Martin J. Bradley

  Oct. 1, 1893      Jan. 10, l978 

by Martin J. Bradley, Jr., Tech 1938



    We called him Dad, others Mr. Bradley, Brad, Martin, Mart, that big teacher in the Wood Shop, and I'm sure many other names by tardy students and boys who had their dice games broken up by him.  Also, he was known as Jungle Jim, or JJ for short.

   The first day of the new school year the faculty table in the cafeteria found the teachers renewing acquaintances and telling of their summer vacation experiences.  If a new teacher was assigned to Tech, this was the time for introductions.  Once, a newcomer asked, "Are you the Mr. Bradley they call Jungle Jim?"  The answer was yes, and she asked, "How did you get the name?"

    Dad told her the source was a new comic strip that started in "The Commercial Appeal" in 1935 called "Jungle Jim Bradley."  A couple of Tech students who were carriers of the newspaper christened him with the nickname.  I believe these two were Vic Huddleston and Hamp Morrison. After this explanation, one of our very popular and humorous teachers, Mayo Linder said, "Tain't so.  If you want to know how he got the name, watch him swing on the overhead pipes in the shop corridor when school lets out."

    Memphis Technical High School opened in September 1928.  Dad came to the new school after teaching for fourteen years in the Thornton, Arkansas high school.  Principal James L. Highsaw appointed Bradley the campus policeman soon as the school opened.  At six feet four inches tall, and weighing two-hundred and fifty pounds, he could handle the job.  Among the duties; stop the fights, break up the dice games and cite tardy students.

    One of the first dice games broken up set the course for the many that followed.  Three boys shooting "dice" or "craps" were taken to the principal's office by Bradley.  The dice and money were placed on  Highsaw's desk and Bradley gave him the particulars.  "Mr. Highsaw, these boys were shooting dice in the second floor boys' toilet room."

     Mr. Highsaw really let'em have it.  "You young scalawags, what do you mean by desecrating the  great and  glorious name of this wonderful educational institution by playing that dastardly game of craps?"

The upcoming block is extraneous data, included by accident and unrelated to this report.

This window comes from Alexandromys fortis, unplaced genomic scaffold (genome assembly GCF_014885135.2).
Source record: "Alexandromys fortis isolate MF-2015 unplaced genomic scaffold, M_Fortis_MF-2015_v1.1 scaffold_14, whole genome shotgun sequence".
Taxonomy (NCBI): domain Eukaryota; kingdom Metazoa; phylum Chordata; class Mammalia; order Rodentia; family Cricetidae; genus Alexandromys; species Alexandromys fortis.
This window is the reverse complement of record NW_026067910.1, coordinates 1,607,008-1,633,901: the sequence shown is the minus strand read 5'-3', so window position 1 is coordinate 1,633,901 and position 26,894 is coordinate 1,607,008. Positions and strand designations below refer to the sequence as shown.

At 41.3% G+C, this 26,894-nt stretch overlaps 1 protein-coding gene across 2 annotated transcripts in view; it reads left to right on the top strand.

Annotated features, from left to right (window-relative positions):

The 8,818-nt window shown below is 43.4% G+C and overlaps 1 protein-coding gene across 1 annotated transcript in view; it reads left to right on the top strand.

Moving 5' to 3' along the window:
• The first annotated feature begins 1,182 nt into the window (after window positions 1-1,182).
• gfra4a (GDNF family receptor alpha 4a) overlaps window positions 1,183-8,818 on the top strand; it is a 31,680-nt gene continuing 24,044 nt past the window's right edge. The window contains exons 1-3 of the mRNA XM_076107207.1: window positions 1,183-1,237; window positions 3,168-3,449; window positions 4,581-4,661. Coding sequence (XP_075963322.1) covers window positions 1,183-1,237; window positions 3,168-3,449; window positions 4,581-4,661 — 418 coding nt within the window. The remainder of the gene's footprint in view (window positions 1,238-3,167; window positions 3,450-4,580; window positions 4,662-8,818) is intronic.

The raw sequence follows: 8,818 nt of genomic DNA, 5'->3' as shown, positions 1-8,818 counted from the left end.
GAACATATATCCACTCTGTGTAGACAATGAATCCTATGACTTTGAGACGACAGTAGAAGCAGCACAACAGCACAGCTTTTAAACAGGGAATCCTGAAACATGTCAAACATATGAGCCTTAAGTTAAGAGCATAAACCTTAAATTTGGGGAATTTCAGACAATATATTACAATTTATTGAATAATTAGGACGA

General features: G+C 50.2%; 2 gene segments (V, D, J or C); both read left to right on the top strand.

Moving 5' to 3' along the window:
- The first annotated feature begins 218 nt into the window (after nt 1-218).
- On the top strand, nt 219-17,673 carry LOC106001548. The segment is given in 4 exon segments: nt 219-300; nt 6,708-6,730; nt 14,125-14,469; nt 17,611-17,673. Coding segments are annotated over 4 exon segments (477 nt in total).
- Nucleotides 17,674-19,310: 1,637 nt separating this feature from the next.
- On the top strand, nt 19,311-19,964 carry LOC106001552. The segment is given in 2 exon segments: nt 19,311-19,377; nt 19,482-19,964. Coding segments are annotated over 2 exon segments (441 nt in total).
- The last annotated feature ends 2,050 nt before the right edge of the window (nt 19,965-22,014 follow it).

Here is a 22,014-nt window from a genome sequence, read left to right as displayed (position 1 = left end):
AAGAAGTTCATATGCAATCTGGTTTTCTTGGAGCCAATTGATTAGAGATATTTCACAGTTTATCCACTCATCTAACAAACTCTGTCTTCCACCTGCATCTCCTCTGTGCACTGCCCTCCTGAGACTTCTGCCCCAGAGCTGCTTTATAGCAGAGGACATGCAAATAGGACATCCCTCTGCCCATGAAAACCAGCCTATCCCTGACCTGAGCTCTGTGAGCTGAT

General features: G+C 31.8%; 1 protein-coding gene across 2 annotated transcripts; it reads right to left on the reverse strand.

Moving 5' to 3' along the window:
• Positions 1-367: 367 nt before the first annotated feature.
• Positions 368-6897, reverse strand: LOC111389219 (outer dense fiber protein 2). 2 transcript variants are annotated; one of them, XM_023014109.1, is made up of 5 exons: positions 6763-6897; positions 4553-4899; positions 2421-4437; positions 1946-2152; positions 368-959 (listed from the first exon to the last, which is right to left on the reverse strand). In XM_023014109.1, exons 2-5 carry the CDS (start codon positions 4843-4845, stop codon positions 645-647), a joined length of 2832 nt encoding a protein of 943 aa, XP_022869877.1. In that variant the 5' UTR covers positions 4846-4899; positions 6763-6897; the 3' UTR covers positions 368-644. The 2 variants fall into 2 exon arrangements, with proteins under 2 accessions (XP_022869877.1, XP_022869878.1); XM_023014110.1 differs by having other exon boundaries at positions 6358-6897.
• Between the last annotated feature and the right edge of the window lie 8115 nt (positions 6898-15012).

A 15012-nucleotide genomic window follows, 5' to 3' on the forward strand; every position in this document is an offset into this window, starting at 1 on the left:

Highsaw asked the first boy, "Son, were you playing craps?".   

    "No sir,  Mr. Highsaw.  I went in there for relief."

    To the second student, "How about you, son?"

    "No sir, Mr. Highsaw, I was in there looking for a friend of mine."

    To the third, "And you, son?"

    "No sir, Mr. Highsaw, I was standing there watching."

    Mr. Highsaw said, "Now Mr. Bradley, I know these lads wouldn't lie to me.  Then to the students, "You boys get to your homerooms before the tardy bell rings."

    I don't think Dad told this to anyone until after he retired in 1956.  In those days jobs were in jeopardy, you did not argue nor step on any toes.  Did Highsaw ever realize the inference of his statement?  That the students wouldn't lie to him but the teacher would?

    Crap shooters were never taken to the principal's office again by Bradley.  He would walk into a game, pick up the dice and walk out.  He had a collection of dice that would boggle your mind.  He told the students he planned to make a coffee or end table by inlaying the dice into the top.  The table was never built but Bradley's grandchildren spent many hours building various objects with the dice.

     Retirement in 1956 brought an end to his forty-two years of teaching.  He and Mother moved to a home at the foot of the Boston Mountains in Western Arkansas.  This was on Highway 71 halfway betrween Ft. Smith and Fayetteville.  They enjoyed attending craft shows and fairs.  He would load his lathe into the back of the station wagon and set it up at a fair.  He would demonstrate the art of wood turning, all the time telling "tall tales."

    In July of 1966, I and my two sisters, Mary and Lillian, and many other family members met in the mountains to celebrate Mother's and Dad's Golden Wedding anniversary.  Two and a half months later we returned for Mother's' funeral.

    Dad stayed on his mountain until September 1977, then he moved to San Antonio, Texas to be with Lillian and her family, then to Cincinnati, Ohio with daughter Mary and her family until January 1978.  He passed away there on January 10th.  He was laid to rest with Mother in Vaught Cemetery near Mountainburg, Arkansas.  We followed his request for the inscription on the headstone:  "Fifty Years of LIfe Together, Still Side by Side."




-Henry Brooks Adams

- Martin J. "Buster" Bradley, Jr., July 200

Martin J. Bradley, Jr
Tech 1938